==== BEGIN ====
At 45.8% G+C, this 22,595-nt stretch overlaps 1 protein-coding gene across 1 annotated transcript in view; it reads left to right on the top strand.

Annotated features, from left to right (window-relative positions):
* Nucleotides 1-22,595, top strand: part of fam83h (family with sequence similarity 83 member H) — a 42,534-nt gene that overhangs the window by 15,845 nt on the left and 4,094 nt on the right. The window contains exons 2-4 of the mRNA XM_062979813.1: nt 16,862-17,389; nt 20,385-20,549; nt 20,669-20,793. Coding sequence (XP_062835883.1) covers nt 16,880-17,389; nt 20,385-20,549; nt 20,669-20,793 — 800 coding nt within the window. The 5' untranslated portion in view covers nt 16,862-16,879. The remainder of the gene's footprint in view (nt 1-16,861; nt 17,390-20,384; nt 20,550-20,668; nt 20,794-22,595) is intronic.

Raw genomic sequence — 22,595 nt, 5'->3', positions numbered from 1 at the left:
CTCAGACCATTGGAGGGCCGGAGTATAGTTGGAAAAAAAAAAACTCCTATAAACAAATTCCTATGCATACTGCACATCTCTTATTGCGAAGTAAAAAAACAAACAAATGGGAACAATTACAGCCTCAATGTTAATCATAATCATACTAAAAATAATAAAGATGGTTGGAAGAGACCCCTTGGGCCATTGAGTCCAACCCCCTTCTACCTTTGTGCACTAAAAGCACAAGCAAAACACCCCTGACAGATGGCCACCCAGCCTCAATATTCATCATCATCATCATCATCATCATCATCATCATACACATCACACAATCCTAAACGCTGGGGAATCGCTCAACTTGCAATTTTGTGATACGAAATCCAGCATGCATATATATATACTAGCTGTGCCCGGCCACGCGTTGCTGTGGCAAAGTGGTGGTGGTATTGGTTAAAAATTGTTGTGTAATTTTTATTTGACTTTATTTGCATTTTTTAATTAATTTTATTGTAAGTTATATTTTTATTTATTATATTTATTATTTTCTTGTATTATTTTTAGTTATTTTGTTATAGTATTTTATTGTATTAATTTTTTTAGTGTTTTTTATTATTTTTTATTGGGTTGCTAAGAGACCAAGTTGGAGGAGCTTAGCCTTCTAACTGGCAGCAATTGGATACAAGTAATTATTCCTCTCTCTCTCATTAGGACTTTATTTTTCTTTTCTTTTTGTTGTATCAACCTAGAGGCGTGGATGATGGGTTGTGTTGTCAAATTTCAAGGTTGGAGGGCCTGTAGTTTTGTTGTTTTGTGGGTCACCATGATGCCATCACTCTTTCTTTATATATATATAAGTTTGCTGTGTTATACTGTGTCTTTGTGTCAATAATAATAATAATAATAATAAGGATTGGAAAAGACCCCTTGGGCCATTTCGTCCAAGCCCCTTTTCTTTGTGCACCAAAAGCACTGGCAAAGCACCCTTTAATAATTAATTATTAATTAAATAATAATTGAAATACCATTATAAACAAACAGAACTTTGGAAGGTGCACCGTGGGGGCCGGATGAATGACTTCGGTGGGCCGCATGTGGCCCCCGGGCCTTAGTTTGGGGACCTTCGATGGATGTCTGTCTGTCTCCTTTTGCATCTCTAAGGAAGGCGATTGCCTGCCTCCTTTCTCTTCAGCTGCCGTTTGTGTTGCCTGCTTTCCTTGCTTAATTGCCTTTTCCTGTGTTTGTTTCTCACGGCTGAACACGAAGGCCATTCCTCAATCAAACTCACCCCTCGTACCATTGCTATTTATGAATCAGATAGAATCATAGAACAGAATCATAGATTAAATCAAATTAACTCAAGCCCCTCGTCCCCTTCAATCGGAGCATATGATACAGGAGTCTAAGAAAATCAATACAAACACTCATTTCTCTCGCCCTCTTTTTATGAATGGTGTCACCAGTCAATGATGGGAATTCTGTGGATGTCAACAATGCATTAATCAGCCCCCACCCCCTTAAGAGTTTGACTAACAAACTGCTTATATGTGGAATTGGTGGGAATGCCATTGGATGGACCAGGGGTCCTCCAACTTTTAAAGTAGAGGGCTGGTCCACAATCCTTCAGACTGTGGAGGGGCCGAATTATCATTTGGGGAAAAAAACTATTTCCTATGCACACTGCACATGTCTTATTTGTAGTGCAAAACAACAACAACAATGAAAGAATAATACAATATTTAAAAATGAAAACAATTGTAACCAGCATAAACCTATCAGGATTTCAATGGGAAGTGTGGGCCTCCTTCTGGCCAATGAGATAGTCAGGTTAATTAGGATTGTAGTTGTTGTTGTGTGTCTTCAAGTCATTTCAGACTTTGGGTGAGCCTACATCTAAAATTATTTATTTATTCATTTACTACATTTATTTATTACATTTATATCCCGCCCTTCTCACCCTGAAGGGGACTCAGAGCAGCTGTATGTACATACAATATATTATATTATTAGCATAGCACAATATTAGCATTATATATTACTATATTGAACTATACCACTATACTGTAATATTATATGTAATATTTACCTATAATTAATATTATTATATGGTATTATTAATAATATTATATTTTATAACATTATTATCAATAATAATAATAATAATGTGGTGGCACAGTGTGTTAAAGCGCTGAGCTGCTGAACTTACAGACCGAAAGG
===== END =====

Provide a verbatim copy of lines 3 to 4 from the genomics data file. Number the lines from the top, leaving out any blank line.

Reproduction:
* Nucleotides 1-22,595, top strand: part of fam83h (family with sequence similarity 83 member H) — a 42,534-nt gene that overhangs the window by 15,845 nt on the left and 4,094 nt on the right. The window contains exons 2-4 of the mRNA XM_062979813.1: nt 16,862-17,389; nt 20,385-20,549; nt 20,669-20,793. Coding sequence (XP_062835883.1) covers nt 16,880-17,389; nt 20,385-20,549; nt 20,669-20,793 — 800 coding nt within the window. The 5' untranslated portion in view covers nt 16,862-16,879. The remainder of the gene's footprint in view (nt 1-16,861; nt 17,390-20,384; nt 20,550-20,668; nt 20,794-22,595) is intronic.

Raw genomic sequence — 22,595 nt, 5'->3', positions numbered from 1 at the left: